.....Let's get this party started!
Just so we're all on the same page I suppose I'll throw down a few ground rules. First, what I type may, or may not, have anything to do with the pictures in which my words are intermingled. Second, if you click on the pictures, they do get bigger. Lastly, I'll provide a link*** to the whole set of pictures sometime, somewhere. Okay? Okay!
I departed my place bound for Mt Rainier National Park last Friday morning. I had one pit-stop to make at REI - Tacoma, but other than that it was pretty much a straight shot.
I rolled into the park and setup camp in the Ohanapecosh campsite.
There were warning labels on every picnic table.
Once camp was set up it was time to feed and then explore the immediate surroundings. The river in the picture below was roughly 50 yards, that's 150 feet for those not familiar with the metric system*, from my campsite. The rushing water sound was both theraputic and also muted sounds of any neighbors.
Friday I loaded up the back pack with a full water bladder, an extra layer, first aid kit, and bear spray. For the record, I did not see any bears.** I made my way north along the Ohanapecosh river to the Grove of the Patriarchs trail. I hiked that, too.
I did find that really cool pedestrian suspension bridge I'd been across the last time I was there.
The deck is not rigid and moves around a bit when you walk across it. It's fun to see elderly people have a death grip on the side cables as they cross.
I went out on the west side of the river but came back on a different trail on the east side. That deviation allowed me to get some pictures of Silver Falls.
Saturday I was up early-ish to go hiking again. This time I went out on the same trail I'd taken the day before but took the left fork at the first junction and onto the Cowlitz Divide trail. I was hoping to make it up to, and intersect, the Wonderland Trail.
Judging by the map, I made it to within about one mile of the goal. At that point the snow became deep enough I could no longer distinguish where the trail was.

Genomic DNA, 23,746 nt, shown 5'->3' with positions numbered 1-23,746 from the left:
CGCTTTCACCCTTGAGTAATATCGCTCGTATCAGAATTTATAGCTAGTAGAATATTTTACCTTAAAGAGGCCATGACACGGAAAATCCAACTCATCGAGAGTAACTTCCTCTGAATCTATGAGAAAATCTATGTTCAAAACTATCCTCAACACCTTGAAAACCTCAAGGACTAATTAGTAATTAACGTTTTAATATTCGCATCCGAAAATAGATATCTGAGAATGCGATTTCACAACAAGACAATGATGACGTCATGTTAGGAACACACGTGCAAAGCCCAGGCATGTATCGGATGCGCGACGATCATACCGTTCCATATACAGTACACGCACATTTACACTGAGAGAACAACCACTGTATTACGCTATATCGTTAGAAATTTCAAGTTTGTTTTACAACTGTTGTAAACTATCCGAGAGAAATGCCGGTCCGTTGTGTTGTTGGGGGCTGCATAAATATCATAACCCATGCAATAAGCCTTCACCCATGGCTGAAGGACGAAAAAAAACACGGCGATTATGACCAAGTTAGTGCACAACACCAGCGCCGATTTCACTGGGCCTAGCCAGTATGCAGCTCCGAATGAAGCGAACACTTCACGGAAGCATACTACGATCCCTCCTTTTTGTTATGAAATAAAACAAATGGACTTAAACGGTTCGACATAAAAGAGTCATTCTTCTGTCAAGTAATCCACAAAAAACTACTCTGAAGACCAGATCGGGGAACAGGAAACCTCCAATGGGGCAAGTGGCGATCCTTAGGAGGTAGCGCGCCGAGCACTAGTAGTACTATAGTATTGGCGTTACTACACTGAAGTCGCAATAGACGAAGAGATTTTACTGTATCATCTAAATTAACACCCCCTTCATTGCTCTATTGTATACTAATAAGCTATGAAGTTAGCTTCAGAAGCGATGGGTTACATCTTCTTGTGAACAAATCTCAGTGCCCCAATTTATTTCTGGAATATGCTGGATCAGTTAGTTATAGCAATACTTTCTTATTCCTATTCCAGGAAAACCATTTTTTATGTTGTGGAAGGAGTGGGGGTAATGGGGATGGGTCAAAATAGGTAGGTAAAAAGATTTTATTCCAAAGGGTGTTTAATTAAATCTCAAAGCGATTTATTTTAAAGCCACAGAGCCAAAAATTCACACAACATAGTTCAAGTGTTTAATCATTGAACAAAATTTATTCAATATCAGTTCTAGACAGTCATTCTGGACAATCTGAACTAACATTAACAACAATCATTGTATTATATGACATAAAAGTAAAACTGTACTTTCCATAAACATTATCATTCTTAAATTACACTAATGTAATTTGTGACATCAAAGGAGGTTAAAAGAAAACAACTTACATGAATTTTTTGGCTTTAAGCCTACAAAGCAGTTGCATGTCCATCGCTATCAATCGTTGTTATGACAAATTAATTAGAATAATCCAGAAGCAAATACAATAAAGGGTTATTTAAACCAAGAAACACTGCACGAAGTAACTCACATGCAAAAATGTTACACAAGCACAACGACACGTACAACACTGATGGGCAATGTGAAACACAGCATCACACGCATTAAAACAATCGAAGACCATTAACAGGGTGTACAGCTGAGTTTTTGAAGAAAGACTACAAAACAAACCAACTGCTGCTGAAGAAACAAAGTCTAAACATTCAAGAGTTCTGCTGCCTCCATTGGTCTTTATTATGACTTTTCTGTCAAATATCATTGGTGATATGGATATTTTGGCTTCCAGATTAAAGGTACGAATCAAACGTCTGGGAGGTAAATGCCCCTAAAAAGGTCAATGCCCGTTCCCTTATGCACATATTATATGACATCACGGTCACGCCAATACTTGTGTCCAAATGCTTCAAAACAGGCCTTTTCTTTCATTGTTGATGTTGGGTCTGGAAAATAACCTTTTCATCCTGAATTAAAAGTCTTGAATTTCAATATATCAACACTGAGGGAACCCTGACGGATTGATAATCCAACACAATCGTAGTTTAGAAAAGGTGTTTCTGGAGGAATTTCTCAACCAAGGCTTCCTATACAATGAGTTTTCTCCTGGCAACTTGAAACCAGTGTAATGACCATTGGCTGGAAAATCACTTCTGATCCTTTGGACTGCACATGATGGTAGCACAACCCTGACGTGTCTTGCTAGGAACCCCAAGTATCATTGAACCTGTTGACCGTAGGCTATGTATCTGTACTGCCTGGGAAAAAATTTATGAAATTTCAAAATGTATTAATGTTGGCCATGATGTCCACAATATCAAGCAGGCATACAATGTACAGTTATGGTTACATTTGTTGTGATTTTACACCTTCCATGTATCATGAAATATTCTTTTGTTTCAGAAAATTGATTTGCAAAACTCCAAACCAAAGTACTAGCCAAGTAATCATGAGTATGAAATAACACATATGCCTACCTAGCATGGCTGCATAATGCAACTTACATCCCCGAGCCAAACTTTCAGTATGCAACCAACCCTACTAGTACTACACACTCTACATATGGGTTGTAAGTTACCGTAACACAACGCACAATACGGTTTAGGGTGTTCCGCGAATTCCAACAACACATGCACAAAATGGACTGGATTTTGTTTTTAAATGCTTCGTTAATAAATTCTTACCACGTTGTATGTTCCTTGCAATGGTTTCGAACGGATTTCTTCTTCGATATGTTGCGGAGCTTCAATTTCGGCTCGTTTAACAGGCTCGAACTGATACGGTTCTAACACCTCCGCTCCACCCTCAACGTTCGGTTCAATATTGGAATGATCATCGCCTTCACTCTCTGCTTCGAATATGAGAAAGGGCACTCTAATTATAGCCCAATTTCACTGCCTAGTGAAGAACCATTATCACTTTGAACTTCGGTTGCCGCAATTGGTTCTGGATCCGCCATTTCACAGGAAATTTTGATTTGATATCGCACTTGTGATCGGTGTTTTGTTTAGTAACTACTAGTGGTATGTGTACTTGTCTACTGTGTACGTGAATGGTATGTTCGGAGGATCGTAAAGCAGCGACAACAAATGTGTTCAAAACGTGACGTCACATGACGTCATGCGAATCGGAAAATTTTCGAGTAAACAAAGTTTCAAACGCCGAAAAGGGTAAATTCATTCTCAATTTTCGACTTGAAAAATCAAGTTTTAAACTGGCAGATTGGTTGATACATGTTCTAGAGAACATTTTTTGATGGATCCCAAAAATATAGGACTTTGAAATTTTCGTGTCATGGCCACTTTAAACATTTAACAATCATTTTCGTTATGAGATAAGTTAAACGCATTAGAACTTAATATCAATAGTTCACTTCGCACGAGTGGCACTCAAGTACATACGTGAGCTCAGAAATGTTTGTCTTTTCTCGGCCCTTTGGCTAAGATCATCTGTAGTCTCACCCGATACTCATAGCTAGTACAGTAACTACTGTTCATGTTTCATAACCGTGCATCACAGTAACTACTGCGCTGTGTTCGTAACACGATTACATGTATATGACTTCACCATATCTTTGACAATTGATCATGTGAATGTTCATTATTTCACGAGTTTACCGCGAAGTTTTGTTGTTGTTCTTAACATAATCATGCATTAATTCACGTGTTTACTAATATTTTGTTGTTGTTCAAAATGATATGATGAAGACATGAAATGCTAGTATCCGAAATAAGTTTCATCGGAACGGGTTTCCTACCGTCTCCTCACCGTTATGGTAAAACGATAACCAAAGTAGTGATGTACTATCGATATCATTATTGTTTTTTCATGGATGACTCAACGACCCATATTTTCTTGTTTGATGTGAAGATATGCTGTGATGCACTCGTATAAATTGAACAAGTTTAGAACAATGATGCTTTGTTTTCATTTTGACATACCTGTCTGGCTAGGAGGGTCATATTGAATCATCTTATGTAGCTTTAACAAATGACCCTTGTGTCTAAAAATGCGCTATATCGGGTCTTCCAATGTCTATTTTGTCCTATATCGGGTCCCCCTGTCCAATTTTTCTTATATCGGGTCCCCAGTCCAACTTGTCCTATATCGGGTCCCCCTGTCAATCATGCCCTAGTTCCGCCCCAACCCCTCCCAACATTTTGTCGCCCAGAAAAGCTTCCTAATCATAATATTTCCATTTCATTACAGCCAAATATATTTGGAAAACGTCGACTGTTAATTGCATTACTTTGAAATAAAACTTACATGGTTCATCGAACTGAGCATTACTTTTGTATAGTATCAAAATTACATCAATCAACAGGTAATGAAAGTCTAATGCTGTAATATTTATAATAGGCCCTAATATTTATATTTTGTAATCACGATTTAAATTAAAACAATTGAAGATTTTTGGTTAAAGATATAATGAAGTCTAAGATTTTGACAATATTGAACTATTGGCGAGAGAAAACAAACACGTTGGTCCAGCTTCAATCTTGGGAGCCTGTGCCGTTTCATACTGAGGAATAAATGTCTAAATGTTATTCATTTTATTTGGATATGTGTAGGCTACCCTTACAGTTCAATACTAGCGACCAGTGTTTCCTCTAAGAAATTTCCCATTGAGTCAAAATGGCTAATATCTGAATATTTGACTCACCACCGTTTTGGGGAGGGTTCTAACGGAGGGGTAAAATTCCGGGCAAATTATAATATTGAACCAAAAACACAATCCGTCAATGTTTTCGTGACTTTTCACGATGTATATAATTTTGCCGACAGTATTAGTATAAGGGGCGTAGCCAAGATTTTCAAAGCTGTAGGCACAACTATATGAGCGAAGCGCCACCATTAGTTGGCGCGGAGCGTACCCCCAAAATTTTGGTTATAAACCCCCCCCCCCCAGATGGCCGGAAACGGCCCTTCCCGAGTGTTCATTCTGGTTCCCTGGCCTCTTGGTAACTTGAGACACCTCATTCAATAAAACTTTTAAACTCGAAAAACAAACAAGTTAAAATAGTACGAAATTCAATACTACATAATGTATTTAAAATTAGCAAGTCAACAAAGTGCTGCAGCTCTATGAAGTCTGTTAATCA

Side note - this area has lots of Douglas Fir trees and Redwoods as well. The next two pictures are sort of glommed together to sort of show how tall they are. If you look AND pay attention, you'll be able to match mark them by the shadow on the trunk.
Given melted areas by trees and my post holing, the snow was about four feet deep at the turn-around point.
One of the things I picked up at REI on the way to the park was moleskin. I'm glad I had it. I was starting to get some hot spots on my big toes. I moleskinned them up and added some athletic tape to boot. No blisters!
Sunday I was up early and had a similar plan - hike a trail until I attained a goal or was thwarted by snow. Sunday's trail choice was the Laughingwater Trail.
There's a primitive campground at Three Lakes. I was hoping to make it to there to check it out. In other weekends I'd like to backpack to there, camp there, and maybe explore part of the Pacific Crest Trail, too.
The trail was pretty much up from the get-go. Some parts were pretty steep and others not quite as much. Trail crews had not cleared the deadfall from the winter. There were quite a few trees to hop over, climb under, or go around.
Once again, judging from the map, I made it to within one mile of the goal before snow cut my journey short. Though the below picture depicts it as patchy, in the big main set, you'll see a lot.
I made may way back down and past this little lake/pond. There's no name on the map but I suppose it has one.
The mountain (Mt Rainier) was mostly "out" on Sunday. I was not patient enough to wait for the clouds to clear a bit before taking the picture. Hopefully you'll forgive me. If not, well, I know a place you can go.
It was a GREAT three day weekend in Mt Rainier National Park. I'm excited to go back again to explore other areas, check out Wonderland and Pacific Crest Trails, and to just be out in the woods.
This coming weekend is the Washington Brewers Festival. As much fun as this sounds, the weather is supposed to be great again. I'll probably save beer festivals for the monsoon season. Good weather season means "outside." That's where you'll find me.
* I know "yards" is not in the metric system. You don't have to point this out to me. Don't be a dick.
** Not only did I not see any bears, I did not see any bear tracks or bear poop. Though this part of the country is supposed to have some of the largest concentrations of black bears, I've yet to see any. I know, I know - be careful what you wish for. I've probably now jinxed myself to not only seeing several bears every time I go out in the woods, but, they'll also probably steal my lunch money every time. Stupid bears.
***The link to the whole picture set is HERE. If you're going to go there, I recommend you click on the "slideshow" option. It's near the top on the right-hand side. It has arrow pointing right inside of a box. Click it. It makes the whole thing more gooder.